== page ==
The physical therapy movement at its best is the result a small cadre of men, and women who refused to coincide all of us, to eternal childhood, or drugged isolation.
Against the advice of the experts, they forged ahead.
I would like to tell you, about the one it what my privilege to call mentor and friend for twenty five years.
Dr. Andrew John Kramer, was a practicing
physical therapist for 70 years.
Born in Perth Amboy, New Jersey, Nov, 23, 1912, He grew up, caring for a sister with cerebral palsy, at a time when there was
next to nothing known about it.
At the age of 16, the sister passed away, having been set off to a warehouse of a hospital. Andrew Kramer, made a vow, he was going to change that.
There were no organized programs in those days, just informal partnerships. He began, following the great men and women, in and out of medicine of that era, cereal tycoon John Kellogg, massage expert, Frank Lorenz, the creator of hydro therapy, John Eber, Helena Mahoney, high priestess; of Warm Springs
and many others.
Kramer loved and learned from them all. The most important lesson he learned was “there
are no clients, only family.” When you came through his door, he claimed you, your physical strength was developed, but also your worth.
Having gone this journey of discovery, he began full time practice in 1937. His greatest discovery, was the use of brush
technique to measure flexibility, and electrical stimulation to ease pain.
A tinkerer, he never received credit for most of his work But what made him different was his inner spirit. Thrown in jail, because the public thought physical therapy was faith
healing, he treated his captures, and told the tale a thousand times.
His skill was sought out, his clientele, became famous, New jersey Attorney General, Arthur sills, Mormon Prophet David Mac Kay,
the wife of singer Morton Downey, the father of future pop star John Bonjovi, who picked up his instrument out of boredom while waiting for his father.
But over seven decades, what mattered most was his belief that an individual relationship between therapist and client, was as if not more important than technology.
He refused to maintain distance, and denounced those who did. He had particular scorn for a dispassionate therapist. “If you don’t love, you can’t treat” was
his favorite saying.
As a result, he made people trust in themselves. He stood like a rock against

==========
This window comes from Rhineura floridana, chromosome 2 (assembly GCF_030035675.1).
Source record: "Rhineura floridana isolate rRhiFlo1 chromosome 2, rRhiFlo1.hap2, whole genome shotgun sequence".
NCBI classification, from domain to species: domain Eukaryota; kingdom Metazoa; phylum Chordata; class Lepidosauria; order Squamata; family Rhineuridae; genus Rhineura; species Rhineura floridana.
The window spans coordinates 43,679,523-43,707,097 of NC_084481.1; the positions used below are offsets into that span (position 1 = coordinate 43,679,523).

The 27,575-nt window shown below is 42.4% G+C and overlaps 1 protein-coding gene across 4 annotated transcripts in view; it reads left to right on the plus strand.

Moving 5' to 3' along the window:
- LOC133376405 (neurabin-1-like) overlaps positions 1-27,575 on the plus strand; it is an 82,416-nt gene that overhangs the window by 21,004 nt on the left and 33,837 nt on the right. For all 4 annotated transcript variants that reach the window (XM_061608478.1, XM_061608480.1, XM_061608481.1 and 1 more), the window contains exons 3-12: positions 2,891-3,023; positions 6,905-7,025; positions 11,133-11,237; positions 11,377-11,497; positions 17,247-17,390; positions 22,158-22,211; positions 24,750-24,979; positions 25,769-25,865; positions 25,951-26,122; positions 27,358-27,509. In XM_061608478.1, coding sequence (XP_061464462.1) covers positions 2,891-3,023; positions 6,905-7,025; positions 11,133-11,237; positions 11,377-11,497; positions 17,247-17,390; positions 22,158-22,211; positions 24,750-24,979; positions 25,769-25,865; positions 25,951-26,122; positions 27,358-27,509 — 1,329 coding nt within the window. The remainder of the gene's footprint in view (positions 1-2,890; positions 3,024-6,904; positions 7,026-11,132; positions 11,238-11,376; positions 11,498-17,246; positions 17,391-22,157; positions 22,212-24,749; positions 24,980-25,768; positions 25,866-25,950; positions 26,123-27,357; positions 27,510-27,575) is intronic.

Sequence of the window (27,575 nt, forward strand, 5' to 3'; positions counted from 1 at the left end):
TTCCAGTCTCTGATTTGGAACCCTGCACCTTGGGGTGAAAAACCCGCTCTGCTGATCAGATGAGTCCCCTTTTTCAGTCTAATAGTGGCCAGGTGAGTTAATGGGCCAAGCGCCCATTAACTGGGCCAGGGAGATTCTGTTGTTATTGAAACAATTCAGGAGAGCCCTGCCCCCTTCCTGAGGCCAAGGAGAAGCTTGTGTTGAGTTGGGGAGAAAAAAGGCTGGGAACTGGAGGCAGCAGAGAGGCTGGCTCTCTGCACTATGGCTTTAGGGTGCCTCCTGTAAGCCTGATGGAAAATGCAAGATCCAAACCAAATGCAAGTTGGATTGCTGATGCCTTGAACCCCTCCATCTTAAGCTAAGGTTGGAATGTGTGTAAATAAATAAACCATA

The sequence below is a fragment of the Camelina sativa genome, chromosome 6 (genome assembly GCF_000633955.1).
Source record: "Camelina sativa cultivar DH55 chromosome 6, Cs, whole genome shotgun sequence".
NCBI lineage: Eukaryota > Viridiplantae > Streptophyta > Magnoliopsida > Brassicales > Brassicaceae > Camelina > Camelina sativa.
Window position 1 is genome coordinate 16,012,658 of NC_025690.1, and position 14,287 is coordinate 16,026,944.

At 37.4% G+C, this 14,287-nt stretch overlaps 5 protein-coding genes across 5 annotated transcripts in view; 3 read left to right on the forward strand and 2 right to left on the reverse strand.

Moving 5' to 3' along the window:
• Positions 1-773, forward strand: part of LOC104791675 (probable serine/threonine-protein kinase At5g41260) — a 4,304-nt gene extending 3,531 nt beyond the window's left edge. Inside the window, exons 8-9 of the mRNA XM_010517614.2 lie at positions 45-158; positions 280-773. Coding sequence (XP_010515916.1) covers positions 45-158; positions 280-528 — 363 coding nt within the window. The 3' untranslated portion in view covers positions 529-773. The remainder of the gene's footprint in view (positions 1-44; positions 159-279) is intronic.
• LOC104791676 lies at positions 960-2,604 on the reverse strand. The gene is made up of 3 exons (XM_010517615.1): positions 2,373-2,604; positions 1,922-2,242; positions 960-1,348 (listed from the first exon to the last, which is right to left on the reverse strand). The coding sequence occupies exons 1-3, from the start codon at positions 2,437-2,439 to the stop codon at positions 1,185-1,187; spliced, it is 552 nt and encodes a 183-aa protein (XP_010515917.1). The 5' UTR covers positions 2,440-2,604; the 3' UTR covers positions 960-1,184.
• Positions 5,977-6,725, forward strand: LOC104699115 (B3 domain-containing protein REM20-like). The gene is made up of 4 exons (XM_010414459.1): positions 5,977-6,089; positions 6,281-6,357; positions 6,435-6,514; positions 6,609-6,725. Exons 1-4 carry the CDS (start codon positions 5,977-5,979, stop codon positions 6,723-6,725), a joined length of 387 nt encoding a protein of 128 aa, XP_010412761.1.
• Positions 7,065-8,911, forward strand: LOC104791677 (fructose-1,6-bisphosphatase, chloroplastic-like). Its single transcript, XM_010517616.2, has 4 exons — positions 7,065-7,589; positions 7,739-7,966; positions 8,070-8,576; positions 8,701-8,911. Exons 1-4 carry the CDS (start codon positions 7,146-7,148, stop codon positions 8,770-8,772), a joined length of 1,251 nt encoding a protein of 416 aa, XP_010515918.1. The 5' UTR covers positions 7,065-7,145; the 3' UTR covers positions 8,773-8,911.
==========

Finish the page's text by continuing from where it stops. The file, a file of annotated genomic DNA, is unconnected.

diet, and drug orientated treatments which didn’t develop the whole person.
When no one saw the potential in people, in both body and mind he did. I came to know him as a three year old, with cerebral palsy. He advised me on everything from exercise, to
developing my love of history.
He was one of the few outside my family, I trusted, as a result, I would listen to him, when no one else, could sooth my fear, or shape my efforts.
My friends, to truly unburden yourself is a gift. We as disabled so often must be something else, brave, stoic, calm.
Andrew Kramer, made it possible for all of us, to truly be. A Scoutmaster: Scouting and therapy were the two passions of his life. He once told me I should be buried in my Scout uniform, when I told him it didn’t fit, he barked, “Let it out in the back,
whose going to look at it?”
Serving for three years, and a state president of the New York Therapy Society, and Chairman for 12, he turned his back on that to work out of his home.
Younger voices, didn’t see the need, competent enough, they often refused to pour their inner selves as he had.
Plastic junk replaced, steel braces so lovingly designed. But the “Old Man” went
on. He knew in his heart that the disabled, were not merely equal, vital as that was, but people who had endured the impossible.
We have done that, dear friends and it’s time the world knew it.
His last great plan was a reunion of clients from all over the world. But it was not to be, he left this world, March 12, 2000.
Why have I told this story? Because I am sorrowed to see that so many of us, struggle to carve out a place in this world, and the rehab community, which should be encouraging us, fears intimacy.
The word “intimacy” has just come to mean sex, it is more my friends, far more. Men and women like Andrew Kramer, bled, and
cried and rejoiced, with those they worked with.
I think truly, we can carry on that legacy in our own lives, by reminding the world; that our journey, good and bad needs to be celebrated, not hidden.
Our focus, far more than on a physical cure, should be and is the expressing of life at all levels.
We may not all be, Al Gilberts, but we can dance in our souls, to shout out to this jaded world, there lived a people
who gave joy and hope.
In the words of the late Wendy Wasserstein the greatest playwright of the second half of the last century; “Our task is to rise
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